The arms were a little challenge. I wanted the exact angle of the sleeves from the original t-shirt, and if I were Elizabeth or Meg, I probably could have figured out how to increase at the armpit to make them without seams, but I chose to start the sleeves flat –again casting on provisionally — for about an inch to match the flat pattern before joining them to the body. as you would for any seamless sweater. So it’s not an entirely seamless sweater. There is a one-inch seam under each sleeve. I’ll loiter in seamless sweater purgatory for a few millenia for that, I’m sure.
I had recently made a complete Elizabeth Zimmerman EPS Saddle-shoulder, and was still madly in love with the fit and the fun of knitting it, and so chose that style for this piece. I planned on a kind of funnel-neck, and knit it that way at first, but when the girl tried it on, it just… blech. No. I knew I had to rip back to make a bateau, but… A.) ripping mohair is just not fun. B.) I had no idea how to knit a bateau neckline.
And so the piece lingered and reproached me for… a while.
I next went off to a weekend camp at Schoolhouse Press with Meg Swansen and Amy Detjen and Joyce Williams. Show and tell is part of that, and I decided to show the Shoddy, though it was incomplete. Anybody who visited with this sweater had the same impulse, to throw it up in the air and watch it float. It’s that light and fluffly. Meg did that with Shoddy. And her eyes sparkled. It was a happy moment for me, let me tell you. Well, they eliminated all of my agony in about four seconds, Meg and Joyce, who pointed me to this neckline on this sweater:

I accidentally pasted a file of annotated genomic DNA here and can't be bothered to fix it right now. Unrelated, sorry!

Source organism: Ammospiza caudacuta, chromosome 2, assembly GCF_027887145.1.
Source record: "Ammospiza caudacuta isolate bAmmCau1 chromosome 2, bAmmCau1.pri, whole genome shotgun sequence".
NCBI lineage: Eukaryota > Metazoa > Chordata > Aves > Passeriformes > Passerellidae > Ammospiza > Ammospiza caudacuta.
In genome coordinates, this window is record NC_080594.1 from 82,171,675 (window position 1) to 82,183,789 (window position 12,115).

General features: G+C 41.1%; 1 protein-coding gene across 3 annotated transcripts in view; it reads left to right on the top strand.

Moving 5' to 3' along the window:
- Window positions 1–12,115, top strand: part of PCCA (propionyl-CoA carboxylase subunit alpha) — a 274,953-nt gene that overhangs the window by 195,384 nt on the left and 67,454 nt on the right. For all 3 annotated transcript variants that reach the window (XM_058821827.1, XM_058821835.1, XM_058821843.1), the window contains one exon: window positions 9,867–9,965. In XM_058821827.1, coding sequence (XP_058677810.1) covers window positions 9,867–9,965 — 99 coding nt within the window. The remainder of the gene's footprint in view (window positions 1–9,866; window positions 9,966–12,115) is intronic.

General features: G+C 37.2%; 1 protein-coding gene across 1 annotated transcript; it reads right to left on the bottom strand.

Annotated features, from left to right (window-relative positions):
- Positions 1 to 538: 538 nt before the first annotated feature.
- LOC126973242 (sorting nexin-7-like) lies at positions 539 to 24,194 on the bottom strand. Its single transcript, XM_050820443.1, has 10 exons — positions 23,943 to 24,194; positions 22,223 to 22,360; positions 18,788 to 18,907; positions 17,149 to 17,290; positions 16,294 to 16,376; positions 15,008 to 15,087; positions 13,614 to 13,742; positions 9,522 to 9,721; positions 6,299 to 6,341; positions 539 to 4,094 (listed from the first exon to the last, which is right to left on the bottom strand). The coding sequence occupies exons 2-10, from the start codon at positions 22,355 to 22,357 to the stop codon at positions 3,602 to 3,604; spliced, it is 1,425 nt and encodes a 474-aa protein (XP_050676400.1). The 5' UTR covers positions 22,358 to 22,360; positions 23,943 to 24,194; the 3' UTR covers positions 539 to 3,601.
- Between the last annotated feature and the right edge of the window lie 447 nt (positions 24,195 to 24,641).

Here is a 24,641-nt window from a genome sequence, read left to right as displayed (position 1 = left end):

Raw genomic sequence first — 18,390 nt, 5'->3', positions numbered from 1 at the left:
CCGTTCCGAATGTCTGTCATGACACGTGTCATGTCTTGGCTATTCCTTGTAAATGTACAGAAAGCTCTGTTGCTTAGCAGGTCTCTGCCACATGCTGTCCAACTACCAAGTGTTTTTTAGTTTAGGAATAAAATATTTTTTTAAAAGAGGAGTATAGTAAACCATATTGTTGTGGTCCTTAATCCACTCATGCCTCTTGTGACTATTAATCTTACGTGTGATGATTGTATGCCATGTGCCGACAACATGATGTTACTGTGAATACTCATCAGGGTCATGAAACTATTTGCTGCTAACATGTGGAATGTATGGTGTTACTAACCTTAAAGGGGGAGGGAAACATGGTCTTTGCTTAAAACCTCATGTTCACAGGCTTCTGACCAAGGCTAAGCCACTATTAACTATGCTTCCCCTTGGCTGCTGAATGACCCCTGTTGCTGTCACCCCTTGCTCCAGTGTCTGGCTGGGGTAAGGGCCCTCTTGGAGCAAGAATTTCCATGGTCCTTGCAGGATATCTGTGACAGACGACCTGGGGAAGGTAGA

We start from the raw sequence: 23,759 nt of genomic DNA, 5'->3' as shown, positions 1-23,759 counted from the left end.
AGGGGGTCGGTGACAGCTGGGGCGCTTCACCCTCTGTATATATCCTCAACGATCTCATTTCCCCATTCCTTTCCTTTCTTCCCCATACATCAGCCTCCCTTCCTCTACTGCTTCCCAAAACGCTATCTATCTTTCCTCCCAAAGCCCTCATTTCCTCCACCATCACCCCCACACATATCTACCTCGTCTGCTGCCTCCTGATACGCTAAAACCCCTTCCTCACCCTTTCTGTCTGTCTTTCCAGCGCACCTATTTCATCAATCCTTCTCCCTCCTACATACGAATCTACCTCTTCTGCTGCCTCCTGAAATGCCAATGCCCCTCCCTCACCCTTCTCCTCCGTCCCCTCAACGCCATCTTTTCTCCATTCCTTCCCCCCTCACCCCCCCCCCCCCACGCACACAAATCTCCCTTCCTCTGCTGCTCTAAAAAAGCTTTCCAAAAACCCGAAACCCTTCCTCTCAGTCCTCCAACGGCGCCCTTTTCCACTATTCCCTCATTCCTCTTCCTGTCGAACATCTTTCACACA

Which you’ll find in her book Latvian Dreams, which of course I had. I felt a little like Dorothy. I’d had the answer with me the whole time. And now I had more courage from the Source, the Well, from Mecca.
So you would have thought I would have ripped right into that baby. No, I kind of sat on it for awhile. Not sure why, though I have likened it to finishing a good book. I really slowed this project down.
I ripped back the neck, and found the bateau an easy and elegant thing to knit. No problem. Basically you’re knitting two little V-neck decrease points at each shoulder, then a purl turning ridge, and then increasing at the same point so that when you fold the hem back inside, it matches up, and all you have to do is stitch the live stitches down. Very easy and elegant.
And that dictated the hem treatments for the arms and bottom hem too. Simple…. so why wasn’t I finishing it?
It just sat without its hems for ever so long. I pulled it out and pet it, folded it up and put it away… for MONTHS.
Post Project Depression. That’s the only thing I can offer for why it has taken me so long. I loved this baby, and had a hard time letting it go.